In a ruling that carries far-reaching implications, the Supreme Court recently dismissed petitions filed by opposition senators and other groups questioning the legality of President Duterte’s move to withdraw the Philippines as a state party to the Rome Statute, the multilateral treaty which created the International Criminal Court (ICC).
Sen. Francis Pangilinan and other senators argued the President should have sought the concurrence of the Senate prior to his move to quit the ICC. The President had announced the withdrawal after The Hague-based tribunal, which prosecutes individuals for genocide, war crimes, crimes against humanity, and aggression began an inquiry into his brutal drug war in February 2018.
In a 101-page resolution dated March 16, 2021, but released only on July 21, the high court dismissed the petitions for being moot, since the United Nations had already accepted the Philippine withdrawal and that the government had met the requisites for annulling its membership.
But Malacañang can’t pop the champagne over the ruling. The Court, in a unanimous decision of its 15 members, laid down two vital instructions.
First, the high tribunal—in no uncertain terms—stated that Mr. Duterte cannot evade the ICC processes by virtue of the withdrawal.
“Withdrawing from the Rome Statute does not discharge a state party from the obligations it has incurred as a member,” it declared. “Consequently, liability for the alleged summary killings and other atrocities committed in the course of the war on drugs is not nullified or negated here.’’
Citing Article 127(2) of the Rome Statute, the Supreme Court pointed out that since the country’s withdrawal from the ICC took effect on March 17, 2019, all acts committed up to that date were still within the ICC’s jurisdiction: “Even if it has deposited the instrument of withdrawal, it shall not be discharged from any criminal proceedings. Whatever process was already initiated before the [ICC] obliges the state party to cooperate.”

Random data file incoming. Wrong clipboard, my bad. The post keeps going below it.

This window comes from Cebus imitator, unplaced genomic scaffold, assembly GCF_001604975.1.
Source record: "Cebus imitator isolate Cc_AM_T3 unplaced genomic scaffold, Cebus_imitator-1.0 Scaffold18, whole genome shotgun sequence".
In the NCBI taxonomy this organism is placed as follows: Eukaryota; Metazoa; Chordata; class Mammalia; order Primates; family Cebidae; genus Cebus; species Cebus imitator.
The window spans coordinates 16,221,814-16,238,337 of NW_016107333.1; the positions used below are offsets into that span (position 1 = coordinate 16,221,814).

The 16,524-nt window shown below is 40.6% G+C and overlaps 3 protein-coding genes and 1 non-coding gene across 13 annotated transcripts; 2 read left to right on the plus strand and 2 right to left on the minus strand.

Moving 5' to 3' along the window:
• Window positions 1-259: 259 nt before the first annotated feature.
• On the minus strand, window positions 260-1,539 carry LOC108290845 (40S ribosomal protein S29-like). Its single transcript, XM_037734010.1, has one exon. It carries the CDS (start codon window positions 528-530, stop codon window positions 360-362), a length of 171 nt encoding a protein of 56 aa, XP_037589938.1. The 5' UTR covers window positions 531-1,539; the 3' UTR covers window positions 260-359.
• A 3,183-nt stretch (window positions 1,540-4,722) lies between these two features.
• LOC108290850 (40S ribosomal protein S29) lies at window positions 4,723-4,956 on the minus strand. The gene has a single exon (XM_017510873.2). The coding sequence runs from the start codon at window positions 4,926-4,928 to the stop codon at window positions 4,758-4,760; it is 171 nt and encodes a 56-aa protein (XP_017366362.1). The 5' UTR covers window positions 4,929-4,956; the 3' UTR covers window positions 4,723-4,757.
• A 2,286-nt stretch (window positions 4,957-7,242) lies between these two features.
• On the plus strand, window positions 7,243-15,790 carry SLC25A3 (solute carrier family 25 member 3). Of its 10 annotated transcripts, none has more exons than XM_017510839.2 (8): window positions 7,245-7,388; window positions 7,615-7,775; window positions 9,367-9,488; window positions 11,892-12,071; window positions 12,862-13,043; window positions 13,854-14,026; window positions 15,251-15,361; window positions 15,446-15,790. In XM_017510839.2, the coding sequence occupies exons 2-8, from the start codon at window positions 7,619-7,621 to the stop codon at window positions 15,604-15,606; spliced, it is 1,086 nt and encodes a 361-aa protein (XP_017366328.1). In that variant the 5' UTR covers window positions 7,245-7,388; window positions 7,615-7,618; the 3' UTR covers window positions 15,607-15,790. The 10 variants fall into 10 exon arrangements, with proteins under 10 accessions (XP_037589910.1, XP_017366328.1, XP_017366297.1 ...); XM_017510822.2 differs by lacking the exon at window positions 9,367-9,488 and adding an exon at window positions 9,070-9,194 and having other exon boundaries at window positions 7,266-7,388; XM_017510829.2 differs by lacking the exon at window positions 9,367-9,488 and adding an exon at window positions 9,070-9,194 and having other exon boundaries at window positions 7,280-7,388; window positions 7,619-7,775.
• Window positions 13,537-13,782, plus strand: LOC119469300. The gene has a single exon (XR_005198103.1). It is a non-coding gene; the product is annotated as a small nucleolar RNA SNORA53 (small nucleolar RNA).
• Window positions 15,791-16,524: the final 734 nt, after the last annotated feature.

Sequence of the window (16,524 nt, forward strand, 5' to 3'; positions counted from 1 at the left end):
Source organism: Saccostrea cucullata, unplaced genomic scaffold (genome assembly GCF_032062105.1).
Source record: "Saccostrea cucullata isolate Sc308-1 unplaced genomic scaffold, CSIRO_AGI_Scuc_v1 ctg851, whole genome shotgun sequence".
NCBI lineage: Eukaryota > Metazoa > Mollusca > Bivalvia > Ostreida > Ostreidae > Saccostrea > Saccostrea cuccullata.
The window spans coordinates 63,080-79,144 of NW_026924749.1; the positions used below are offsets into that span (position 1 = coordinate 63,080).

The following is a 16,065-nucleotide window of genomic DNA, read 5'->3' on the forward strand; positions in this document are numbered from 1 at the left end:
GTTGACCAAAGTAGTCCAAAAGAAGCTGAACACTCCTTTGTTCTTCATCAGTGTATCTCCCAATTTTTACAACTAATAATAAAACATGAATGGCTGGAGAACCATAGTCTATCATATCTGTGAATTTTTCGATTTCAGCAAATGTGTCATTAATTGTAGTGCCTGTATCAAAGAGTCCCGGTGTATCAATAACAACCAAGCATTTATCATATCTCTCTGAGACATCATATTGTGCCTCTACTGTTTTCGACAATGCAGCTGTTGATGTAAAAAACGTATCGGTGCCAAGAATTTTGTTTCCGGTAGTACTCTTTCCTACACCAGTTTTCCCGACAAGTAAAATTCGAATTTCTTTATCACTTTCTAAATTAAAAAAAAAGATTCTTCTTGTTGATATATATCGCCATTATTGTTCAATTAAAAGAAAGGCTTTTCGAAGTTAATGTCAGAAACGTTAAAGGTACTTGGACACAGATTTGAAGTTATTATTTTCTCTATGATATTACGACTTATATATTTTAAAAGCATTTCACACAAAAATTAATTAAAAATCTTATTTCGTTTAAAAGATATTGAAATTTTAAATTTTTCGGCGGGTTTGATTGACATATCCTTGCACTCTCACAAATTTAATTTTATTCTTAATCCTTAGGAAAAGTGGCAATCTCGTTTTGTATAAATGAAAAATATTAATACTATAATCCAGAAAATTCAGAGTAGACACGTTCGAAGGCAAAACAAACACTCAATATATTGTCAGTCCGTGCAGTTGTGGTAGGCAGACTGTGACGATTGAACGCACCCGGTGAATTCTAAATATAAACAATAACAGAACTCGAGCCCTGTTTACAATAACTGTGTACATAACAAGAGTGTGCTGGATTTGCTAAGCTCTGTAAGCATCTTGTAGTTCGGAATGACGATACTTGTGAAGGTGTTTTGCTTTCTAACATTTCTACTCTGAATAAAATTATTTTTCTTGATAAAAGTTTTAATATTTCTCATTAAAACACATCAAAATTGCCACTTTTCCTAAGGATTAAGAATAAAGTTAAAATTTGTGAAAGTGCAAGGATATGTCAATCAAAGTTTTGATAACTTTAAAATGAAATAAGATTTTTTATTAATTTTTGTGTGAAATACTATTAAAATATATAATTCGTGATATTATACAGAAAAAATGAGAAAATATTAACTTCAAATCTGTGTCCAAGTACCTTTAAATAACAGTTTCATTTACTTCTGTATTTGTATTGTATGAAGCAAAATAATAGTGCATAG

According to the ICC, it is looking at drug war killings “from at least 1 July 2016 to 16 March 2019.’’ This means the ICC’s inquiry covers the first three years of the drug war. Recently retired ICC prosecutor Fatou Bensouda had requested judicial authorization to proceed with an investigation after finding “reasonable basis to believe’’ that “crimes against humanity’’ were committed under the drug war.
This is the inevitable fate that awaits the Duterte administration, and the Supreme Court ruling affirmed and upheld the jurisdiction of the ICC to scrutinize the President’s pet domestic policy.
The second vital principle laid down by the high court was that the President did not have absolute powers to unilaterally set aside an international treaty.
“The President had no sole authority and the treaty negotiations were premised not only upon his or her own diplomatic powers, but on the specific investiture made by Congress,” the court said. “In sum, at no point and under no circumstances does the President enjoy unbridled authority to withdraw from treaties or international agreements.”
This strikes at the very heart of Mr. Duterte’s bravado—that he alone is the chief architect of Philippine foreign policy.
“The decision affirms that the realm of treaty-making and abrogation is not exclusive to the President. It is a shared power with the Senate,” Senate Minority Leader Franklin Drilon, a former Senate president, said of the Supreme Court ruling. “This is a win for the Filipino people as treaties will not be subject to the caprice of one man.”
Presidential spokesperson Harry Roque tried to spin this part of the ruling as just “obiter dictum,’’ or a mere opinion that does not set a precedent, and that anyway the petitions were still dismissed.
Roque, once the lead campaigner for the country’s membership to the ICC, had invoked the complementary nature of the ICC as a court of last resort, pointing out that its probe was not necessary as the Philippines had been allegedly addressing the drug war cases. But so far, only one conviction has been notched in the thousands of drug war killings.
A study by researchers from the University of the Philippines Third World Studies Center said the killings have continued—”at least two people are killed in a day’’—as they logged 3,859 deaths from July 2016 to June 2021, or about half of the 7,000 killings acknowledged by the government.
The drug war has barely dented the illegal drug trade. On July 22, Anthony Almerez—said to be a “big-time drug personality”—was arrested. It turned out he was an employee of the transport and traffic management office of Davao City, the very stronghold of Mr. Duterte and the supposed showcase of his unforgiving approach to law and order.
The administration is expected to remain in denial in its last few months in office, but if and when the ICC makes that decision to investigate, the President and other enablers of the brutal drug war will have to face the music.
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